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Becoming God's Family

When concluding our missionary service in Brazil back in 2007, my wife, Marty, and I reflected on the highlights of our twenty-five-year journey in that country. One of the memories we cherished most was seeing young adults come to faith in Jesus, grow as disciples, and then fall in love with their spouse to be, all in the context of a loving local church. Most of these couples had come from broken homes or dysfunctional families. Their new lives in Christ, new models of marriage, and new guidance from God’s Word were joyfully disrupting the cycle of family brokenness. God was building a new house and home with their lives, and we had hope that their children and grandchildren would continue to experience this abundant life. 

Today, we maintain contact via social media with many of these families and, as we consider our investment in discipleship, in pre-marital counseling, and in family friendships, we remember that our labor was not in vain.

Family is a gift not to be taken lightly. The New Testament is filled with family language in reference to fellow believers. John writes, “See what great love the Father has lavished on us, that we should be called children of God! And that is what we are!” (1 John 3:1). He refers to his readers as brothers, children, youth, and fathers. We are the family of God, adopted by the Father, embraced by the Son, and nurtured by the Holy Spirit.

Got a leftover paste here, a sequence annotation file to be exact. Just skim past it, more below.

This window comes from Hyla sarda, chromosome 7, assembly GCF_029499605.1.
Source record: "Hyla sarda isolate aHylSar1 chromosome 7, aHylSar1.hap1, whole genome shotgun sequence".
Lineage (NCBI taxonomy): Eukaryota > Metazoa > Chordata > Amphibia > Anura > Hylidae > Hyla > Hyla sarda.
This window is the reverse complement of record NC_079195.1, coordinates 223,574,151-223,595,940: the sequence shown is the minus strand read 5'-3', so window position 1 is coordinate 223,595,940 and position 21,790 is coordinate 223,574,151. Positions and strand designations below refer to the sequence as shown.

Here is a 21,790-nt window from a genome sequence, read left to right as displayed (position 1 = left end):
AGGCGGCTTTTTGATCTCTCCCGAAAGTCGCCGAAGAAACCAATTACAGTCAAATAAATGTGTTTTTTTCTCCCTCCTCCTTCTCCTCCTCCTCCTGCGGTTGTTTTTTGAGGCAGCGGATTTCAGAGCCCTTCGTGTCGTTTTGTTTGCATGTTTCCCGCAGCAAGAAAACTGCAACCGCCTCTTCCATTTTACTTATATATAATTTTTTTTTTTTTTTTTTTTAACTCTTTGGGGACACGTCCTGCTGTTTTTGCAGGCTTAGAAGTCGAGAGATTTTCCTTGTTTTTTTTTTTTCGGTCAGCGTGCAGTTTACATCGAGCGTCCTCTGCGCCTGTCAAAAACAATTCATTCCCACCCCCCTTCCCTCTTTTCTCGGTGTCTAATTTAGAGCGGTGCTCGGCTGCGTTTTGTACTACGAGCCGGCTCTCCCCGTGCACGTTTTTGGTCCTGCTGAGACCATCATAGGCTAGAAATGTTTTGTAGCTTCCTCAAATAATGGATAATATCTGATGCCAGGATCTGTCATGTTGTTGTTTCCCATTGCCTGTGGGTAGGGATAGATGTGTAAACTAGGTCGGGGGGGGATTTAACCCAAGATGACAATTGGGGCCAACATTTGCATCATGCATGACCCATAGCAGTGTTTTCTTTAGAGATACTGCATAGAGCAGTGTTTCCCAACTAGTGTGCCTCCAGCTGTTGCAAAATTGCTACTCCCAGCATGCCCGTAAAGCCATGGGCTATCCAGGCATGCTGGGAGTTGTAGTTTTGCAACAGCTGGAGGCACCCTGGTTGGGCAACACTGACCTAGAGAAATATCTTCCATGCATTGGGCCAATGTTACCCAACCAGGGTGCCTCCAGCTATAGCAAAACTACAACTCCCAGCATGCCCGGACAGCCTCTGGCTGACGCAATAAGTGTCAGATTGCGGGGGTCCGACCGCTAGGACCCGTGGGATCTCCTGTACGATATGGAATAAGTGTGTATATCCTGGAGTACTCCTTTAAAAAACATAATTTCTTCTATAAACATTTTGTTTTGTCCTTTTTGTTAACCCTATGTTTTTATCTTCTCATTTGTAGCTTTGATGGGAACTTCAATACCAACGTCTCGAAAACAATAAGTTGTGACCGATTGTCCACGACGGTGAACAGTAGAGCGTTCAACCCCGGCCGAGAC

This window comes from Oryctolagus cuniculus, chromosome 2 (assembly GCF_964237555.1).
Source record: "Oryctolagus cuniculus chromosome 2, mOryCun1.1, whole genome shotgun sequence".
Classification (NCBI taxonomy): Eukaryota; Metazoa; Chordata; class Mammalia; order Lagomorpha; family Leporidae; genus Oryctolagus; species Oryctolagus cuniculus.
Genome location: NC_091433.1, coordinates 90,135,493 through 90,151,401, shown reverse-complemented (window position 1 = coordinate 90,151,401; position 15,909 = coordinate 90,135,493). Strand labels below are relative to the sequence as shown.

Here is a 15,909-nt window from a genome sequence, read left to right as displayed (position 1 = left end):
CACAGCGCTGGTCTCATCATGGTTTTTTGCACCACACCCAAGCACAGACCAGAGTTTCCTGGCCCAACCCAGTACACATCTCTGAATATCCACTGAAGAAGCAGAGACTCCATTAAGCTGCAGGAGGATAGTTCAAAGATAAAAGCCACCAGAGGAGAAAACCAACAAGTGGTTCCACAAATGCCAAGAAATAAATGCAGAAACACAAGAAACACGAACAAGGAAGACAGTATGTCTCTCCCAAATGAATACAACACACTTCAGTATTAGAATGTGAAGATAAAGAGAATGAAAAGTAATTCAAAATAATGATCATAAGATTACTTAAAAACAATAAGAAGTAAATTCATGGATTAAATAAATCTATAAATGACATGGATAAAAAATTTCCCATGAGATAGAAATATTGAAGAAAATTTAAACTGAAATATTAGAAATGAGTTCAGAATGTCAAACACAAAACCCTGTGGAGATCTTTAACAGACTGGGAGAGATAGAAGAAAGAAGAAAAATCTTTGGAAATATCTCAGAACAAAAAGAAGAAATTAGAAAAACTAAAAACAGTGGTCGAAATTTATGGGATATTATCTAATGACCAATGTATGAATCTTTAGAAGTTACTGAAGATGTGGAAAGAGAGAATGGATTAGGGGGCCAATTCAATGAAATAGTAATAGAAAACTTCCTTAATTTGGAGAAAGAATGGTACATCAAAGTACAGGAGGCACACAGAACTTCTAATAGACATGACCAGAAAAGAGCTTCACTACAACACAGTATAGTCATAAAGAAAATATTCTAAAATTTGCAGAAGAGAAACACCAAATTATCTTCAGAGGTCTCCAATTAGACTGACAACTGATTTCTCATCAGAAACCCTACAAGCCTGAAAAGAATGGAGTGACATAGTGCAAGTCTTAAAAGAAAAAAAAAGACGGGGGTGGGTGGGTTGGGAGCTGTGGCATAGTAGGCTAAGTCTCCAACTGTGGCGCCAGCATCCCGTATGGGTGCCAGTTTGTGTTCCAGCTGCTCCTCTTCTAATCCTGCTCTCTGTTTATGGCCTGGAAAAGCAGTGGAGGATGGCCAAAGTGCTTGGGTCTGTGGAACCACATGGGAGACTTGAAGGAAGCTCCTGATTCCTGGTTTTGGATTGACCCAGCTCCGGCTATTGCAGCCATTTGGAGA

Multiply is now walking with a new family of churches in Uganda called Lifehouse Community Church. Robert and Esther Mponye are shepherding this growing ministry that began twenty years ago when they adopted a newborn child who was literally thrown away. (See page 4 to read the full story, “God Sent Grace.”) As they realized there were many other abandoned children in their town of Mityana, God called them to become family to these children, offering protection, nurture, and instruction. When I stayed in their home, served in their church, and saw scores of healthy children on their school campus, this Scripture took on new meaning for me: “God sets the lonely in families” (Psalm 68:6).

Even though family is complicated at times and takes a tremendous amount of effort to develop and maintain, it is so worth it, and so meant to be shared. I believe God created us to experience his Fatherhood. Until we do, even when we have human fathers and mothers, we are incomplete and, in a sense, homeless. When we went as missionaries to Brazil, we experienced the loss of our home culture, but we could endure it because we knew we were not ultimately homeless. We knew that we had a Father in heaven and we were blessed with a spiritual family, and we were called by our Father to share his blessing with the families that we were to live among.